Your piece for the Studio Museum was called A Monumental Offering of Potential Energy, which you performed alongside your sculpture. Potential is about having or showing the capacity to develop into something in the future. What was an idea you had that you felt had potential but didn’t develop as you’d hoped?  

One of my hurdles has always been having a big dream and not knowing or not seeing all the practical steps needed in order to realize the big dream. 

For instance, my Prospect New Orleans project: I knew there was this abandoned amusement park that had been sitting there since 2005 that nothing was being done with. I was like, there are Ferris wheels popping up all over the world as these new innovative observation wheels, like the London Eye, Singapore Flyer—Ferris wheels in city centers that change the landscape of the city. I thought, wouldn't that be dope if this wheel that's already in New Orleans could be revived and [generate] income for the city? As a civic gesture of possibilities? That's where I saw the project. In order to get there, of course, there are so many things, civic, financial, and other legal or bureaucratic things, that need to happen to pull something like that off. 

I'm just one artist making drawings in his living room. To jump from making watercolor drawings of roller coasters and amusement park rides to trying to pull off this big civic-scale, monumental project … I wouldn't say it was a failure because I’m proud of how it ended up and where we ended up. The vision was always so clear to me, and right now I'm trying to figure out how to translate my vision to others, to get them on board and ask them for help when realizing feats that I will never be able to do on my own. 

I’m trying to develop the skills and know-how to see the larger vision and then execute it as it's imagined. Honestly, that's adaptation; it's taking the concept and adapting it to the physical space. Maybe I'm shooting too high. I don't know. Dreaming too big. Shoot for the stars and land on the moon kind of thing, you know? 

Do you have a favorite roller coaster or memorable roller coaster moment? And why do you think humans are drawn to suspense and excitement?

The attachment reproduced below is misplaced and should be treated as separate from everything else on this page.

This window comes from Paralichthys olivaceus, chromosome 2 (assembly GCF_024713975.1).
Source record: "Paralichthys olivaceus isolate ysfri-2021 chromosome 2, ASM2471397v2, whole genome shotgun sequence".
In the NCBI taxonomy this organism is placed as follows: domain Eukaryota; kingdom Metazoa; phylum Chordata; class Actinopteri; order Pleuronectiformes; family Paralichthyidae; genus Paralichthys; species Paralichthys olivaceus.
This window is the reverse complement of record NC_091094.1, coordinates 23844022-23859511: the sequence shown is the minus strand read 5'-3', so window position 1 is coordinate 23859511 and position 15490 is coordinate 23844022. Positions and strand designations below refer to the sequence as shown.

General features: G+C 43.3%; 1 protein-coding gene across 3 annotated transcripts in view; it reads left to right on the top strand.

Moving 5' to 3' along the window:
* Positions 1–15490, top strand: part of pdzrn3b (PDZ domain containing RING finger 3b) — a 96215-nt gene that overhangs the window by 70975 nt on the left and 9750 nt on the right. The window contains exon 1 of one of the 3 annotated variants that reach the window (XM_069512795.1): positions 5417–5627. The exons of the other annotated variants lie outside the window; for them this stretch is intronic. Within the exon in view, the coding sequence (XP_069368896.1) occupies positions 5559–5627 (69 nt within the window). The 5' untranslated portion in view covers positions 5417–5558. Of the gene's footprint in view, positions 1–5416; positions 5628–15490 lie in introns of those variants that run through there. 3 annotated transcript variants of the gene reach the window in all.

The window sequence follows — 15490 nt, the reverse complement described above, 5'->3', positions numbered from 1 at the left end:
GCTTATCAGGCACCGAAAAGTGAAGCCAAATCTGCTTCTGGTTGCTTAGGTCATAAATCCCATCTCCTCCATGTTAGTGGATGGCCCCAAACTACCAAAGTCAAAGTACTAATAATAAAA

My favorite roller coaster, hands down, a hundred percent, through and through, every time, is X2 at Six Flags Magic Mountain. There's nothing else that compares. It’s this 4D coaster. The seats spin on different axes. While the train's going through the course of the track, the seats rotate forward and backward at different times. It's amazing.  

I think humans have an innate need and curiosity to scratch at the edges of our own mortality. 

Whether it's skydiving or Formula One racing—people get their kicks any way they can. For me, that happens to be plummeting fifty stories at eighty miles an hour on a rollercoaster. But whether we're talking about space travel or the tallest building in the world, we've always been trying to reach the sky. There's something very human about, and I know this might sound corny, trying to touch God, whatever that may mean for whoever, as close as you can get to something divine.  

I never thought of the divine or celestial. It's making me see your work in a different way. Thank you for sharing. You’re invested in performance and definitely included it in your residency at Studio Museum. Would you share your thoughts on sculpture, performance, and the body?  

Dang, had I known we were going to get this deep, I probably would've been like, nah, I don’t wanna do this, but I love this. This is good. It's exercising a muscle I haven't worked out in a while. Thinking back to Monumental Offering of Potential Energy, I love the dual play on stillness and movement, because the sculpture had these undulating forms and was lyrical, almost like those movements. But my body was at rest, motionless.  

Okay, now I'm going to get into roller coaster physics here for a second, just nerd out. So, the coaster train or car has the highest amount of potential energy right at the top of the first lift hill. That's where it's storing all of the potential energy it'll need to complete the course. As it falls off there, it transfers from potential to kinetic energy, and the kinetic energy will run out based on friction, wind, and other factors to make it to the end of the course. I've been thinking of the term “potential” in that work as a play on what's to come, but also in this energetic way where the car, my body, wasn't moving. It was storing the potential energy it needed to continue throughout whatever life was gonna throw at me next. So, I took three months to store as much potential energy so I could stunt on y'all kinetically.